The A3R system requires no additional equipment on the receiver aircraft and is intended to reduce Air Refuelling Operator (ARO) workload, improve safety and optimise the rate of air-to-air refuelling transfer in operational conditions, helping maximise aerial superiority. The goal for the A3R system is to develop technologies that will reach fully autonomous capabilities.

Once the system is activated by the ARO, the A3R flies the boom automatically and keeps the alignment between the boom tip and the receiver receptacle with an accuracy of a couple of centimeters; the proper alignment and the receiver stability is checked in real-time to keep a safe distance between the boom and the receiver and also to determine the optimum moment to extend the telescopic beam to achieve the connection with the receiver. At this point, the fuel transfer is initiated to fill up the receiver aircraft and once completed and the disconnection is commanded, the boom is cleared away from the receiver by retracting the telescopic beam and flying the boom away to keep a safe separation distance. During this process, the ARO simply monitors the operation.

Maiden Flight

The Airbus A400M new-generation airlifter ordered by the Luxembourg Armed Forces has made its maiden flight, marking a key milestone towards its delivery. The aircraft, known as MSN104, took off from Seville (Spain), where the final assembly line is located, at 16:08 local time (CET) and landed back on site 5 hours later.

Luxembourg Armed Forces A400M makes its maiden flight

The Luxembourg aircraft will be operated by the armed forces of Belgium and Luxembourg within a binational unit based in Belgium. MSN104 is scheduled to be delivered in the second quarter of 2020.

The picture shows the Luxembourg aircraft landing at Seville airport, Spain.

 

Specifications

DIMENSIONS
Overall Length 45.10 m/148 feet
Overall Height 14.70 m/48 feet
Wing Span 42.40 m/139 feet
Cargo Hold Length (ramp excluded) 17.71 m/58 feet
Cargo Hold Height 3.85-4.00 m/12 feet 7 inch-13 feet
Cargo Hold Width 4.00 m/13 feet
Cargo Hold Volume 340 m3/12,000 feet3
WEIGHTS
Maximum Take Off Weight 141,000 kg/310,850 lbs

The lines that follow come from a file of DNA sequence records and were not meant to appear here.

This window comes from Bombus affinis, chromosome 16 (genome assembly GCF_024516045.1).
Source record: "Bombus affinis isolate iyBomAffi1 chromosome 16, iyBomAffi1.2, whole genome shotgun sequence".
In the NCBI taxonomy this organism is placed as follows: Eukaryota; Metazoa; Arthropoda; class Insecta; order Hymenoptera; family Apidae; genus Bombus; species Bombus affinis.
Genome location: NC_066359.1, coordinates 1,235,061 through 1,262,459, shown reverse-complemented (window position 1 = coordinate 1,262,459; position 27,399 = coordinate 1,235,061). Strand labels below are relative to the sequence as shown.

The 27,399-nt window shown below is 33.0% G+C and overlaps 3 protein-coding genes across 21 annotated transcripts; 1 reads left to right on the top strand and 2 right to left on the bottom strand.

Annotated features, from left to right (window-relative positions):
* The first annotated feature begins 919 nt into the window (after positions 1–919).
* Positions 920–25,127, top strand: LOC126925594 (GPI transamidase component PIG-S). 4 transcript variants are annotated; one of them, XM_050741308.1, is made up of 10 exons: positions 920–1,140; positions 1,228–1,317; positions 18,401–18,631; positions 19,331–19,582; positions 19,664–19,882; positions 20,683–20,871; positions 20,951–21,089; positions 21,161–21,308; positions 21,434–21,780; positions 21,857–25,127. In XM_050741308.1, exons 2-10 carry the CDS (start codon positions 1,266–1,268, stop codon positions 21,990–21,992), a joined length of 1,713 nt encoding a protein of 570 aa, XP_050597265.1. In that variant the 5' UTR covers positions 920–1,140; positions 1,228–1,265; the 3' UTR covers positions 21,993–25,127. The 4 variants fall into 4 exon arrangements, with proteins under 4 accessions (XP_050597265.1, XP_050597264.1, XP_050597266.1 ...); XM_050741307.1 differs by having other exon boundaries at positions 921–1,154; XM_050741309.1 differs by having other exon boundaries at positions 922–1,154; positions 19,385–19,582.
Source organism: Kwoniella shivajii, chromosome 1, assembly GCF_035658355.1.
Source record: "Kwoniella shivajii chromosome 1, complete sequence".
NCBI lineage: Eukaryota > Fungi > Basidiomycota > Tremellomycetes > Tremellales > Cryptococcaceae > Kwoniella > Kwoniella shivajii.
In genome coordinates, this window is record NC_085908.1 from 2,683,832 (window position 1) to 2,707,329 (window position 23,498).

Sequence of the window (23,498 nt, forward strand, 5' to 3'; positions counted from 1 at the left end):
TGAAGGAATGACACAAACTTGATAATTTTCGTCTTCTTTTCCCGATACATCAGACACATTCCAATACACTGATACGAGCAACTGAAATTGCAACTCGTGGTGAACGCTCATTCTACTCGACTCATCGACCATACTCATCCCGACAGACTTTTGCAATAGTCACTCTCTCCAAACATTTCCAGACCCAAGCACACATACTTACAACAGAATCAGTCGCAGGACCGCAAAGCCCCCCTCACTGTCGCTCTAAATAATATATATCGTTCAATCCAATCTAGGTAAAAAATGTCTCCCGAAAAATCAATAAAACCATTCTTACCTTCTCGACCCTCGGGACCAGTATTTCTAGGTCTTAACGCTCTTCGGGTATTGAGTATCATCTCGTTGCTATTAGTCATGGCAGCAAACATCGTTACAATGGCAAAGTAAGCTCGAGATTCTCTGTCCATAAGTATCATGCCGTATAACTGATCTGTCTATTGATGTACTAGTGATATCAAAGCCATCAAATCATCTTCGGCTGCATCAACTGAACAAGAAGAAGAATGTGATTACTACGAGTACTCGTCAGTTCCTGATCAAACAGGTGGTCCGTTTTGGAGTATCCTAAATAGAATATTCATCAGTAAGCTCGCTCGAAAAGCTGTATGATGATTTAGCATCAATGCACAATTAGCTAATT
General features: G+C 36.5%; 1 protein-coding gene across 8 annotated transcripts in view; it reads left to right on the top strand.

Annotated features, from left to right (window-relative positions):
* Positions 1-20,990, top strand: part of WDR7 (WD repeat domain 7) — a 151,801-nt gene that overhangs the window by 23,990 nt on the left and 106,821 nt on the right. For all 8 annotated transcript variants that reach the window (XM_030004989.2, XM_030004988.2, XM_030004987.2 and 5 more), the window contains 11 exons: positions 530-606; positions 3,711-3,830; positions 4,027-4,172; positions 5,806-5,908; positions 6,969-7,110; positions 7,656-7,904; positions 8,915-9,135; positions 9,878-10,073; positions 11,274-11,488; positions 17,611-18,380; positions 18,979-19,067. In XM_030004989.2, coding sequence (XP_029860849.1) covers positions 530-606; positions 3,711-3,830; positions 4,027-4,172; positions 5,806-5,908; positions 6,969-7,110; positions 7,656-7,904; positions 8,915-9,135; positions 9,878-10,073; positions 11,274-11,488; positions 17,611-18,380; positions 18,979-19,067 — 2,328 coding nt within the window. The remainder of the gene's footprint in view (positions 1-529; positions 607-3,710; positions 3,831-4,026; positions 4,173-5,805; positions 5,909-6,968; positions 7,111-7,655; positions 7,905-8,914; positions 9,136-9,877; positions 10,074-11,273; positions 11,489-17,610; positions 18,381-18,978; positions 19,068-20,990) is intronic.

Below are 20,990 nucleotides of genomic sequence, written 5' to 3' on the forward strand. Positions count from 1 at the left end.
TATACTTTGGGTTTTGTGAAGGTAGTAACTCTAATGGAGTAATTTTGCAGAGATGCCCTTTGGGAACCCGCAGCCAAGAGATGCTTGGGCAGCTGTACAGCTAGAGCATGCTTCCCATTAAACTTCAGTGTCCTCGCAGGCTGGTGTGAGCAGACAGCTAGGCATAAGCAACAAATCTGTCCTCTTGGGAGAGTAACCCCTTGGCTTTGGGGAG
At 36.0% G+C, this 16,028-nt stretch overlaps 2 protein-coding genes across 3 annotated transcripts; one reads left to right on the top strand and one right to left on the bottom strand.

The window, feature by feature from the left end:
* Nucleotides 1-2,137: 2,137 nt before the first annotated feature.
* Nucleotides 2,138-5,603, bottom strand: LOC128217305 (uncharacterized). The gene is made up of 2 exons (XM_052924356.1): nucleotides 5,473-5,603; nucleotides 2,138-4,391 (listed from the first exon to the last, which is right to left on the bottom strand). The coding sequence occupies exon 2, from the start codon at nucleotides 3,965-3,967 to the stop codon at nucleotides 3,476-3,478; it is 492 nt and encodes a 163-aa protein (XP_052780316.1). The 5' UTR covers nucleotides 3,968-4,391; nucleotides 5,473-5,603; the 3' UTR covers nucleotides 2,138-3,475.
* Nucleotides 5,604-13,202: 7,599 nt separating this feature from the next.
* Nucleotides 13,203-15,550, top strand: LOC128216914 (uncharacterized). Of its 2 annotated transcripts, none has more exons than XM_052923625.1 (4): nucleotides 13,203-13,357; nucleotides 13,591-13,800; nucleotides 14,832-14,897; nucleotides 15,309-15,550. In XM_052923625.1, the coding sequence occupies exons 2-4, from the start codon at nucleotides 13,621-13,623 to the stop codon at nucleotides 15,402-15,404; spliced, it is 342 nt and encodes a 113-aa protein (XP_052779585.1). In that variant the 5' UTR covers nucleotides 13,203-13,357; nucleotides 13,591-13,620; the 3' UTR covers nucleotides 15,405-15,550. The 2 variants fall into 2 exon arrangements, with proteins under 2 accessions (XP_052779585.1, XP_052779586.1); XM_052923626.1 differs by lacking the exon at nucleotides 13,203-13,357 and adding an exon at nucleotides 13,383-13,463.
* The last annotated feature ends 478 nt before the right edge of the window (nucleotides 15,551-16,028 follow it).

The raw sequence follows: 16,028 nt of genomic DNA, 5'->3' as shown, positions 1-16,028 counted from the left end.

Maximum Landing Weight 123,000 kg/271,200 lbs
Internal Fuel Weight 50,500 kg/111,300 lbs
Maximum Payload 37,000 kg/81,600 lbs
ENGINE (×4)
EuroProp International TP400-D6 11,000 shp/8,200 kW
PERFORMANCE
Maximum Operating Altitude 12,200 m/40,000 feet
Maximum Cruise Speed (TAS) 300 knots/345 mph/555 km/h
Cruise Speed Range 0.68-0.72 M
RANGE
Range with Maximum Payload (37,000 kg/81,600 lbs) 1,780 NM/2,050 miles/3,300 km
Range with 30,000 kg/66,000 lbs Payload 2,450 NM/2,796 miles/4,500 km
Range with 20,000 kg/44,000 lbs Payload 3,450 NM/3,977 miles/6,400 km
Maximum Range (Ferry) 4,700 NM/5,406 miles/8,700 km
The Grand Duchy of Luxembourg has ordered a single A400M transport aircraft – its heaviest-ever military aircraft – which will be operated by the Belgian Air Force; it is seen here returning from its April 13 maiden flight at Seville (Airbus photo)

In Orbit Commissioning

Airbus has received confirmation from ESA of a successful end to the In Orbit Commissioning (IOC) of CHEOPS after the IOC review on 25 March 2020. This critical phase was performed by Airbus in Spain with the support of the Instrument Team (University of Bern), Mission Operation Centre (INTA), Science Operation Centre (University of Geneva) and ESA.

Airbus successfully completes In Orbit Commissioning of CHEOPS

The IOC phase started on 7th January and over the past two and a half months Airbus has conducted the operations to verify the performance of the satellite (platform and instrument), the ground segment and the science package. During this time the main goal was to consolidate the documentation, processes and procedures for use during the operational phase.

ESA recognised the great job done by the Airbus teams and stated there were no issues preventing routine operations from starting and confirmed hand-over of the mission operations from Airbus to INTA and the mission consortium.

Fernando Varela, Head of Space Systems in Spain, said: «The in-orbit delivery of the CHEOPS satellite is the culmination of the Airbus participation in the programme. It is the first European exoplanetary mission and the first ESA mission built by Airbus in Spain. The professionalism of the technical and engineering teams at Airbus was key to this success».

CHEOPS will be controlled by INTA and the mission consortium (University of Geneva and University of Bern). Nevertheless, Airbus is also ready to assist during the operational phase for the whole mission life.

CHEOPS marks the first time that Airbus in Spain has been the prime contractor for the whole mission, from satellite development, through launch, to LEOP and IOC. The entire mission development was completed in record time without delays and met the very tight budget. To do this, Airbus managed a team of 24 companies from 11 European countries, seven of them Spanish, confirming Airbus as the driving force behind the space industry in Spain.